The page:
Ooo, la la! Meet Bouba!
The Wildlife Conservation Society's (WCS) Queen's Zoo in Flushing, NY has a new resident today. His name is Bouba and he is an Andean bear (Tremarctos ornatus) most commonly found in the Andes Mountains of Venezuela, Colombia, Ecuador, Peru western Bolivia and northwestern Argentina.
Bouba is a two-year old male from France who has come to join long time Queen Zoo resident, Spangles, a 21 year old female Andean Bear. Bouba weighs approximately 220 pounds and could weigh up to 350 pounds as an adult.
"Bouba's energy will make him a star," said Scott Silver, Animal Curator and Zoo Director. "He represents an important addition to the Andean bear breeding program among zoos in the United States."
The Andean bear is also known as the spectacled bear because some individuals have white markings around their eyes that resemble eyeglasses. With strong legs and claws for mountain climbing, Andean bears are built for the mountain life. They subsist in mountainous cloud forests 600 to 14,000 feet above sea level. They spend much of their time in nests they build in trees, feeding, resting, and sleeping. While they are omnivores, they also eat lots of plants and are known to wait patiently up in trees for fruit to ripen. Once beyond childhood (about 8 months), they usually travel alone, but will sometimes gather at a particularly good feeding site. They do not hibernate because food is available to them year-round.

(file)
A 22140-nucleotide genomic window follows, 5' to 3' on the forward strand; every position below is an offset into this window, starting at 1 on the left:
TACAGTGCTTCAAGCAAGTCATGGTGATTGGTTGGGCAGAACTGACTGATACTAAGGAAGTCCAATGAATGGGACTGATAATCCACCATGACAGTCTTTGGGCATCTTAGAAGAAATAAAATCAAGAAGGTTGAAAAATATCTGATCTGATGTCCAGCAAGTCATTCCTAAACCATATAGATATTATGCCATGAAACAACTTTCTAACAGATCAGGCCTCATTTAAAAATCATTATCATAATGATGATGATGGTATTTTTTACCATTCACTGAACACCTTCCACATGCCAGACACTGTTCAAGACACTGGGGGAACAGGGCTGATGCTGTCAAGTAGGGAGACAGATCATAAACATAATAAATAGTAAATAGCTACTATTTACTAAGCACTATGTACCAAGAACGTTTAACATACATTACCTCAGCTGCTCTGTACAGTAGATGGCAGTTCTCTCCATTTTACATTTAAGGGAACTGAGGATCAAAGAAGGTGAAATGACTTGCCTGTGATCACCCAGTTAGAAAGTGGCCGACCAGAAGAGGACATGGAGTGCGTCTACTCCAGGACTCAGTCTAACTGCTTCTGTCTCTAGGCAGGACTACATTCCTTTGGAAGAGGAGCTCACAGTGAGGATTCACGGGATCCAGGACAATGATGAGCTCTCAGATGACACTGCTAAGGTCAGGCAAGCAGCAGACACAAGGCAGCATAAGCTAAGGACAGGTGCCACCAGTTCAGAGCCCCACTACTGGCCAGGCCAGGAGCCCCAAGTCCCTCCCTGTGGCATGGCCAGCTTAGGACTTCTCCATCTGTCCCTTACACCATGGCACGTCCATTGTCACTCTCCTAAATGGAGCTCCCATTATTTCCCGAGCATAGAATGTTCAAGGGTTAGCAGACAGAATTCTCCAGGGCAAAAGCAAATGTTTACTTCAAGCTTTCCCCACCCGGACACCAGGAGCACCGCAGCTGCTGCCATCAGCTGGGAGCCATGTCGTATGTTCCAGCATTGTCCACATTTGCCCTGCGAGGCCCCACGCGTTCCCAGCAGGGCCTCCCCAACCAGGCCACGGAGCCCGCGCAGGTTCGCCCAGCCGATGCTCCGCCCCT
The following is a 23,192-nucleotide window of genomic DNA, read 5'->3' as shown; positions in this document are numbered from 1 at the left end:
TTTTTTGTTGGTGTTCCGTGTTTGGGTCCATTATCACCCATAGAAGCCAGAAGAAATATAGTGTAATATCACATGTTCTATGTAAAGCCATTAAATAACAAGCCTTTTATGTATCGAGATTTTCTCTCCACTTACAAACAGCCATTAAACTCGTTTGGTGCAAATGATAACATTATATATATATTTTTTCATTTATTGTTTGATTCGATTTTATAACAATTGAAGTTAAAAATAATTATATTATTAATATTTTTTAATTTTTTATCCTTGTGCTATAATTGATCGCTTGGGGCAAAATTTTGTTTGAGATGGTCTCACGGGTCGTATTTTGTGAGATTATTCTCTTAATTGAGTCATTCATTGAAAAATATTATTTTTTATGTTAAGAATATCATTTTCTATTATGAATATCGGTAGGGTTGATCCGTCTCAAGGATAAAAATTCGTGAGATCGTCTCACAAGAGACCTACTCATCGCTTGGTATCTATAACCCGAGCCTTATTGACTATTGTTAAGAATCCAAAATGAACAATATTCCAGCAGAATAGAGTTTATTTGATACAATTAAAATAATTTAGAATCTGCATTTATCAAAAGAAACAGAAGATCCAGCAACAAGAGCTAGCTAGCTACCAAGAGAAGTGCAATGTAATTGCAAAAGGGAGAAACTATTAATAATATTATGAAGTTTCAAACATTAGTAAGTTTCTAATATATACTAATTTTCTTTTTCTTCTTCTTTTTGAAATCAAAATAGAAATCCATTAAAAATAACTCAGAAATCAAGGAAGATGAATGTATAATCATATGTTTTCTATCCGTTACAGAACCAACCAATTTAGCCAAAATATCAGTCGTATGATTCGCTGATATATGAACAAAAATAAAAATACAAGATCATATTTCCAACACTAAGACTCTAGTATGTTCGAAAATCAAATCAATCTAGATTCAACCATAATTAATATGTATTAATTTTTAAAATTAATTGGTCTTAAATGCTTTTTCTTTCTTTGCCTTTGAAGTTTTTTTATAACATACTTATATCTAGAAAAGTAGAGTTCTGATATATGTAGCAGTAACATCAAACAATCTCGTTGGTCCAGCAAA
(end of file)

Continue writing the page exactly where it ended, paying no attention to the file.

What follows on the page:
Their populations in the wild are declining due to habitat loss and hunting. The species is classified as "Vulnerable" by the International Union of Conservation of Nature (IUCN) because of their fur and meat as well as their habitat loss. With as few as 2,400 remaining in the wild, Andean bears are one of the most endangered bear species in the world.
WCS conservationist biologist Isaac Goldstein has studied these bears in the Andes Mountains for more than 20 years. Goldstein and his colleagues are working with local conservation organizations in Ecuador and Bolivia to census the population, radio-track their activities, determine the size of their home ranges and protect their homes. The Queens Zoo's bears are part of a Species Survival Plan, a cooperative breeding program that helps to maintain healthy populations of the animals in zoos throughout the U.S.
Read more at Wildlife Conservation Society (WCS).
Andean Bear via Thoiry Zoo, France.